WASHINGTON (Reuters) - More than 250 people were charged in a major U.S. crackdown on elder fraud scams that victimized over 1 million people and led to $500 million in losses, the Justice Department announced on Thursday.
The scams included the use of mass mailing, telemarketing and investment frauds as well as identity theft and theft by guardians, the department said in a statement announcing the criminal and civil charges.
Some of the schemes included scams where people were falsely told they had won a lottery but had to pre-pay a fee or taxes, while in other scams a senior was told a grandchild had been arrested and needed money for bail, the department said.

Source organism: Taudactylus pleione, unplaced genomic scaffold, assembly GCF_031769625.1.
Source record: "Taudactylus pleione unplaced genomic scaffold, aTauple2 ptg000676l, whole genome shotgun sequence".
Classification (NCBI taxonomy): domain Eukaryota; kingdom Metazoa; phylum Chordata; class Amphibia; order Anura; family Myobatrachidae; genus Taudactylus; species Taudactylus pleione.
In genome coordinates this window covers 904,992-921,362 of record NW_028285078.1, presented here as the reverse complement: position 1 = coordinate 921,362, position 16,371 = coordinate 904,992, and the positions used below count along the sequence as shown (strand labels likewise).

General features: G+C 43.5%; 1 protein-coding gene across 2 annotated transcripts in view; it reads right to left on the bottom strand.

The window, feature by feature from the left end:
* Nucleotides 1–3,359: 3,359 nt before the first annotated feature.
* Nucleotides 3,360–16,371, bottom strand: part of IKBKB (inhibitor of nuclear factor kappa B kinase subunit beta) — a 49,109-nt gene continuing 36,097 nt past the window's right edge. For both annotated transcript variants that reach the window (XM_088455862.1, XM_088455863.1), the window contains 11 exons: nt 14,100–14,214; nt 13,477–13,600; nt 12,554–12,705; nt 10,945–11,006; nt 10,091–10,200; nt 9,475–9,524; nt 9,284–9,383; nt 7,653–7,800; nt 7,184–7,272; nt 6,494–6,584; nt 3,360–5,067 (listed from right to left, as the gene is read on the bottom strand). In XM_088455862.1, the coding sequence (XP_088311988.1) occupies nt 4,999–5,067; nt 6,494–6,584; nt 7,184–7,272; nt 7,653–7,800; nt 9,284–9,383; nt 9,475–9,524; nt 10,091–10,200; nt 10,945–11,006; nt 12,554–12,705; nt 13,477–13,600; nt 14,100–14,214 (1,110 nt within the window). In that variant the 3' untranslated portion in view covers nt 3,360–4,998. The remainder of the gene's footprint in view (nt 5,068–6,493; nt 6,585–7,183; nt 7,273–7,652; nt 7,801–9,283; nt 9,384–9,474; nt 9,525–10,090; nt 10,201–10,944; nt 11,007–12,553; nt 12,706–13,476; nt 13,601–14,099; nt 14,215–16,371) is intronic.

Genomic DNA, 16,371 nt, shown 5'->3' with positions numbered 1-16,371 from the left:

Globally, 200 defendants were charged criminally and another 50 face civil or other charges, the department said.
“Today is only the beginning. I have directed department prosecutors to coordinate with both domestic law enforcement partners and foreign counterparts to stop these criminals from exploiting our seniors,” Attorney General Jeff Sessions said.
The sweep was carried out by the Justice Department, FBI, Federal Trade Commission and the Iowa and Kansas attorneys general, among others.
Reporting by Diane Bartz; Editing by Paul Simao